For example: If it’s a “disaster” when I flub an important meeting, what is it–apart from, of course, a crime–when hundreds of thousands of people lose their homes and retirement funds due to the bad behavior of a small number of extraordinarily powerful bankers? When those bankers aren’t even held accountable, but slapped on the hand by having less-than-incremental fees effectively taken from investors … as punishment? (How is that “punishment”? How does that deter abuse of power?)

If it’s “crushing” to remember a particularly bad memory, what is it, then, when entire villages are literally crushed by American-sold (and, often, -dropped) bombs? Especially when many of those bombs are “gifts” that keep giving for decades to come?

If an especially tasty hot dog can be “awesome,” then what’s the feeling you get standing and looking upon grand portions of the Grand Canyon?

If it’s “amazing” to get a great bonus at work, what is is when a family is granted asylum … and thus given a chance at life when they’d have almost certainly died had they stayed in their (prior) home?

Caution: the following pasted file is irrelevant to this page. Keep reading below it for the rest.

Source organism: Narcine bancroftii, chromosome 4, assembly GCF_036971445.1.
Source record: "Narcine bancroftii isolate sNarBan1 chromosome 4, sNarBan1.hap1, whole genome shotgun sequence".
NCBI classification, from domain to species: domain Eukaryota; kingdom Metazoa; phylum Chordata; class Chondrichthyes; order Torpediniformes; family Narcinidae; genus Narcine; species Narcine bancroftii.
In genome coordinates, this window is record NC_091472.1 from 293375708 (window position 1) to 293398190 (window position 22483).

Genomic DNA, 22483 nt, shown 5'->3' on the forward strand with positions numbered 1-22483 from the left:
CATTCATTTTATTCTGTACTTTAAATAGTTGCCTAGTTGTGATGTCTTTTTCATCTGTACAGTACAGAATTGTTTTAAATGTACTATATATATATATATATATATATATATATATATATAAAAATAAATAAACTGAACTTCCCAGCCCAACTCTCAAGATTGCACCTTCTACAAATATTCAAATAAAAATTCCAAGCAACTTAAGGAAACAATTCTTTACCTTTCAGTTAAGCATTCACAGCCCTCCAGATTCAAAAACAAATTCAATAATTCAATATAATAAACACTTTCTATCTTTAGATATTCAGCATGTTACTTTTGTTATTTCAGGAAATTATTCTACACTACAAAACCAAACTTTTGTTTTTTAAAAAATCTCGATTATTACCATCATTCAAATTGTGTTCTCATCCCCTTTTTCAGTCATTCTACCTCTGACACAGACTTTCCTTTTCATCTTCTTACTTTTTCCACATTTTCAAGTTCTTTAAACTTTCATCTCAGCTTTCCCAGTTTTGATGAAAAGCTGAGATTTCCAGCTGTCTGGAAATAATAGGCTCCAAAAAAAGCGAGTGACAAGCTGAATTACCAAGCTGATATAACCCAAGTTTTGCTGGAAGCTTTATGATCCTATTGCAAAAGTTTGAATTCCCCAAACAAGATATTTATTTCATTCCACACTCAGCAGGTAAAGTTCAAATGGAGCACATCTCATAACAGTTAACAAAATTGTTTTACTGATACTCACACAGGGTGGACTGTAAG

With so many hard-to-see flaws in tools of meaning conveyance, words, I stopped seeing the point of trying to negotiate them.

If I was no longer a(n effective) worker-of-words … what was I, even?

Last week, I was fairly bludgeoned–multiple times daily, each day–by a word that I’d always translated as representing goodness. Read more…

Not a fixed state

This morning, I read an article on business “culture.” Its author wrote about this in a way that demands quotation marks be placed around the word. Is “culture” really some fixed thing, perceived and experienced the same way by everyone?